Raissa relates that, nowadays, when they are in areas with a large Arab population, her husband covers his kipa with a hat or cap. This is a recent phenomenon for them. On the other hand, Raissa says, there are more people now who never wore a kipa in public but have begun wearing one to show they are not afraid to express their Judaism. They have friends who have received insults for being Jewish, but this has happened all over Europe, not just in France. In general, Raissa feels that the non-Jewish people in her area are nice or neutral. They feel more cautious among Muslims due to the recent problems.

On the Shabbat of the Hyper Cacher attack, most synagogues did not close. Raissa feels that the ones that did close, per government guidelines, were making the correct decision to recognize their limitations. When she read that some people abroad looked at the synagogue closings as a “punishment,” she did not relate to this line of thinking. “France is not used to these terror attacks,” Raissa says, “so only time will tell if they will be able to handle it. If not, they may have an ‘Israel situation’ on their hands, or a civil war. We don't want to wait until that. The Jewish future will depend on the future of the Republic.”

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Sara,* who lives in Baltimore, is married to a French citizen. Interestingly, she remembers telling her high school French teacher that she would rather be studying physics, upon which her teacher presciently responded, “You never know; you might marry a Frenchman someday.”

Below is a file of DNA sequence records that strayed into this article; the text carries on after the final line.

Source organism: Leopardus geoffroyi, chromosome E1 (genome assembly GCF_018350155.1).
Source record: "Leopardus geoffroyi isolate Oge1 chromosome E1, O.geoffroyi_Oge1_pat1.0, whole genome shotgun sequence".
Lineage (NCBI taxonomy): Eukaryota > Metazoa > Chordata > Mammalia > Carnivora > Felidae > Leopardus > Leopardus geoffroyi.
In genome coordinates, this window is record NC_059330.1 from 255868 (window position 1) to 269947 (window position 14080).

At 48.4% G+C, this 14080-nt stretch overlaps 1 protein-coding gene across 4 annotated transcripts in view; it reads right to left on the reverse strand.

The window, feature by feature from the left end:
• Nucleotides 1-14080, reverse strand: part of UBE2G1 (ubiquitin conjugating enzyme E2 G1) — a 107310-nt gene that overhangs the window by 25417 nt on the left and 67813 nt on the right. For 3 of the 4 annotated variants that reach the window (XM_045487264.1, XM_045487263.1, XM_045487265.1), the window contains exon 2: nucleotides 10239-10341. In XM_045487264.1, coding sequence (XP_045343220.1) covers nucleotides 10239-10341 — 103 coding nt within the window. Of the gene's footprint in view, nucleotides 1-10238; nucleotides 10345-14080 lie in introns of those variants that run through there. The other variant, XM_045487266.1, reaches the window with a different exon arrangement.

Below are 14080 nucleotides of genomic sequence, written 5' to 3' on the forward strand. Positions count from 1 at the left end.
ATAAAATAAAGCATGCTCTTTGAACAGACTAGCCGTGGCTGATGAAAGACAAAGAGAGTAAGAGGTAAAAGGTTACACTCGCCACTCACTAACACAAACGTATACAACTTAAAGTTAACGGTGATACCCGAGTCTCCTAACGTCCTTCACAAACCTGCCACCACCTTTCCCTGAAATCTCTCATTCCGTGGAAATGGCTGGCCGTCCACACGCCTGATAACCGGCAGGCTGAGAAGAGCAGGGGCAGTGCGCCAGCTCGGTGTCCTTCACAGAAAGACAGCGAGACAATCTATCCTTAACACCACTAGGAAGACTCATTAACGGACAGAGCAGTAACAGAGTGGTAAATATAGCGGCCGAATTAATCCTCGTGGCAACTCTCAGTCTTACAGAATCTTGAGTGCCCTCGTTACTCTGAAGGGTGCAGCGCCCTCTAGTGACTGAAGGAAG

During his youth, Sara’s husband Moshe and his friends used to play with Arab kids in the streets. They had fights at times, but he didn’t feel any blatant anti-Semitism from them in those days. Things have changed since then. A few years ago, he was in France to attend his brother’s wedding. He ended up at a bus stop with one other man, a Muslim. The guy said to him, “If I had a gun, I would shoot.” He didn’t say “shoot you,” just “shoot.” Her husband kept a cool head and gave the man a “therapy session” to calm him down. The man was grateful and even showed his appreciation by offering to pay for Moshe’s bus ticket.